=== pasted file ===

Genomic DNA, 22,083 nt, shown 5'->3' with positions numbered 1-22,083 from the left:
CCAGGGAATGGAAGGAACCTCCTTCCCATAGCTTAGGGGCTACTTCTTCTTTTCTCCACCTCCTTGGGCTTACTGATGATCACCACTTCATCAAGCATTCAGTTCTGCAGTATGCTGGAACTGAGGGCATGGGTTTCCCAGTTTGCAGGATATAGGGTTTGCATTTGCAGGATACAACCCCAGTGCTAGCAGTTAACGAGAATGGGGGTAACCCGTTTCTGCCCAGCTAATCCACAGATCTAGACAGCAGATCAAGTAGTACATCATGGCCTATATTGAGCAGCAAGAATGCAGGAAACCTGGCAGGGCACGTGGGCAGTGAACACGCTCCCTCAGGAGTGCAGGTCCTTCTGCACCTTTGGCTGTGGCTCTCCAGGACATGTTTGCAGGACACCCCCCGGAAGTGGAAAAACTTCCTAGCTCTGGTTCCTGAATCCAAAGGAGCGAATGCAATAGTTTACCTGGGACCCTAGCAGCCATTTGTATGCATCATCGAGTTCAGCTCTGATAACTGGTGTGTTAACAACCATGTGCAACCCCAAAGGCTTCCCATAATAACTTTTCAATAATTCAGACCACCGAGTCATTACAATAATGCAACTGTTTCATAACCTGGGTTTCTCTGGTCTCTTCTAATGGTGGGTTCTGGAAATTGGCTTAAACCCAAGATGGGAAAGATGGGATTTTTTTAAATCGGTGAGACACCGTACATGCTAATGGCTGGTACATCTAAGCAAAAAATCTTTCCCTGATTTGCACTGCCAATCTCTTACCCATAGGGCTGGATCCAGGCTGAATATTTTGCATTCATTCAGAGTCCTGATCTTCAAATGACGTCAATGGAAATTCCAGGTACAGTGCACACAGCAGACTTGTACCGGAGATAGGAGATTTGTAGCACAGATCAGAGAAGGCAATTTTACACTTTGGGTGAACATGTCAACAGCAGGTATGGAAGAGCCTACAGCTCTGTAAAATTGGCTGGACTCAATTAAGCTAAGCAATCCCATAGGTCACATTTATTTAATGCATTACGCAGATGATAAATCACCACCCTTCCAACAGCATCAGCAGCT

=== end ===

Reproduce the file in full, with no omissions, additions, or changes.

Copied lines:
Genomic DNA, 22,083 nt, shown 5'->3' with positions numbered 1-22,083 from the left:
CCAGGGAATGGAAGGAACCTCCTTCCCATAGCTTAGGGGCTACTTCTTCTTTTCTCCACCTCCTTGGGCTTACTGATGATCACCACTTCATCAAGCATTCAGTTCTGCAGTATGCTGGAACTGAGGGCATGGGTTTCCCAGTTTGCAGGATATAGGGTTTGCATTTGCAGGATACAACCCCAGTGCTAGCAGTTAACGAGAATGGGGGTAACCCGTTTCTGCCCAGCTAATCCACAGATCTAGACAGCAGATCAAGTAGTACATCATGGCCTATATTGAGCAGCAAGAATGCAGGAAACCTGGCAGGGCACGTGGGCAGTGAACACGCTCCCTCAGGAGTGCAGGTCCTTCTGCACCTTTGGCTGTGGCTCTCCAGGACATGTTTGCAGGACACCCCCCGGAAGTGGAAAAACTTCCTAGCTCTGGTTCCTGAATCCAAAGGAGCGAATGCAATAGTTTACCTGGGACCCTAGCAGCCATTTGTATGCATCATCGAGTTCAGCTCTGATAACTGGTGTGTTAACAACCATGTGCAACCCCAAAGGCTTCCCATAATAACTTTTCAATAATTCAGACCACCGAGTCATTACAATAATGCAACTGTTTCATAACCTGGGTTTCTCTGGTCTCTTCTAATGGTGGGTTCTGGAAATTGGCTTAAACCCAAGATGGGAAAGATGGGATTTTTTTAAATCGGTGAGACACCGTACATGCTAATGGCTGGTACATCTAAGCAAAAAATCTTTCCCTGATTTGCACTGCCAATCTCTTACCCATAGGGCTGGATCCAGGCTGAATATTTTGCATTCATTCAGAGTCCTGATCTTCAAATGACGTCAATGGAAATTCCAGGTACAGTGCACACAGCAGACTTGTACCGGAGATAGGAGATTTGTAGCACAGATCAGAGAAGGCAATTTTACACTTTGGGTGAACATGTCAACAGCAGGTATGGAAGAGCCTACAGCTCTGTAAAATTGGCTGGACTCAATTAAGCTAAGCAATCCCATAGGTCACATTTATTTAATGCATTACGCAGATGATAAATCACCACCCTTCCAACAGCATCAGCAGCT